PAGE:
March 9, 2017 Comments Off on Activism Born on the Page (A Book Club Post)
“We read to practice at life.” So proclaims award-winning children’s author, Linda Sue Park, in her must-watch Ted Talk, “Can a Children’s Book Change the World?” Speaking from a childhood spent in and around libraries, Park argues that stories offer children a unique “superpower”: the chance to “practice facing life’s unfairness with hope, with righteous anger, and with determination.” Great works of literature do more than shape us: they become part of who we are.
Hope, anger and determination were present in spades over the past two months, as my son and his third-grade classmates gathered for “literature circle,” a book club of sorts which I’m lucky enough to lead at their school each Wednesday. Selecting A Long Walk to Water: Based on a True Story, Linda Sue Park’s short but tremendously powerful 2010 middle-grade novel set in and around Africa’s South Sudan, was hardly unique. Part refugee story, part war story, and part exposé on contemporary life in one of the poorest corners of the world, A Long Walk to Water (ages 10-16) has long been hailed as a story which begs to be discussed in the classroom, not only for the meaningful context which teachers (or parents!) can provide to Park’s intentionally sparse writing, but also for way this particular story inspires children to want to learn—and do—more. « Read the rest of this entry »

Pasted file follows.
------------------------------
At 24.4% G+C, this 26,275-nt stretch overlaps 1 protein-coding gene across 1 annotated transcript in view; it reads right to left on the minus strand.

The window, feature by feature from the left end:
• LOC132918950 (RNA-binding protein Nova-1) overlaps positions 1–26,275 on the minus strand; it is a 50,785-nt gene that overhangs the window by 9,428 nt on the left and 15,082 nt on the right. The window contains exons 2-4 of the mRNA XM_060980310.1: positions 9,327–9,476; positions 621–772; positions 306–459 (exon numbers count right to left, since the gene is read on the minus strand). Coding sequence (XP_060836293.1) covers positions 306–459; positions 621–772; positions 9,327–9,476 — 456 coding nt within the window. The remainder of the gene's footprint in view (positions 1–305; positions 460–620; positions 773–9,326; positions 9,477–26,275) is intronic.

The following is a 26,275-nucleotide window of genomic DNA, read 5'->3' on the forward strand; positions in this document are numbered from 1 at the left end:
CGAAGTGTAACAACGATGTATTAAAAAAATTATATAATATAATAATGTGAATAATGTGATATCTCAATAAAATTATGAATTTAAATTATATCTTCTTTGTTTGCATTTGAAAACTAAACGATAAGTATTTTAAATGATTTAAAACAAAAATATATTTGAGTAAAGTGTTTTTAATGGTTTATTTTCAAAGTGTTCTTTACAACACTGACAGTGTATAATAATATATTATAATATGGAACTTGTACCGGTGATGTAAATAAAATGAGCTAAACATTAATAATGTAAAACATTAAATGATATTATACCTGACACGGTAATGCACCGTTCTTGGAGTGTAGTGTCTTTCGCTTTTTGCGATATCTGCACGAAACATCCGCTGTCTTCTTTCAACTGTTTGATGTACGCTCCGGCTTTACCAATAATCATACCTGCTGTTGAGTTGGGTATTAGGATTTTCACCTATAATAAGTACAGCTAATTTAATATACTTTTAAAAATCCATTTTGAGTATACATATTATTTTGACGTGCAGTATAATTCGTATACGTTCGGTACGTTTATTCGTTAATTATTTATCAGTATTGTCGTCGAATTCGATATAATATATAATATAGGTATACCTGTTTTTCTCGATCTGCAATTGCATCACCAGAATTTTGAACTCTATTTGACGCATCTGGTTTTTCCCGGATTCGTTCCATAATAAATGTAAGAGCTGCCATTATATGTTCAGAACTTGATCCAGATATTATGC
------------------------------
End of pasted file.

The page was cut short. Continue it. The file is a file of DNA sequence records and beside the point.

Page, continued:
March 26, 2015 § 3 Comments
Growing up in New York City, my preferred mode of transportation was always the bus. It didn’t matter whether I was going twenty blocks or a hundred blocks. I loved the noises: the lurch as we pulled over every two blocks to stop; the hiss as the bus lowered down to let people off. I loved the creeping pace, which allowed me to stare up at the buildings towering above, or down at the crowds of shoppers swarming the sidewalks. Most of all, I was transfixed by the cross-section of people squeezed in around me, some conversing with their neighbors, others plugged into headphones. Each person had a story that I could only guess at. And each bus displayed an unpredictable amalgamation of skin colors, clothing, smells, sizes, and languages.
Ride a New York City bus for long enough, and there’s nothing you don’t see. It’s like having your finger on the pulse of life. I would feel at once safely nestled into my community and distinctly vulnerable to the uncertainty of what might happen next.
You can imagine my dismay when I discovered, on a weekend trip to NYC with my son, that he does not innately share my enthusiasm for bus travel. En route from 96th to 12th street, it didn’t take long (in his defense, our bus did seem to be stalling more than moving) before JP looked at me with exasperation—and, frankly, puzzlement.
“This is taking forever! Why aren’t we taking the subway?” « Read the rest of this entry »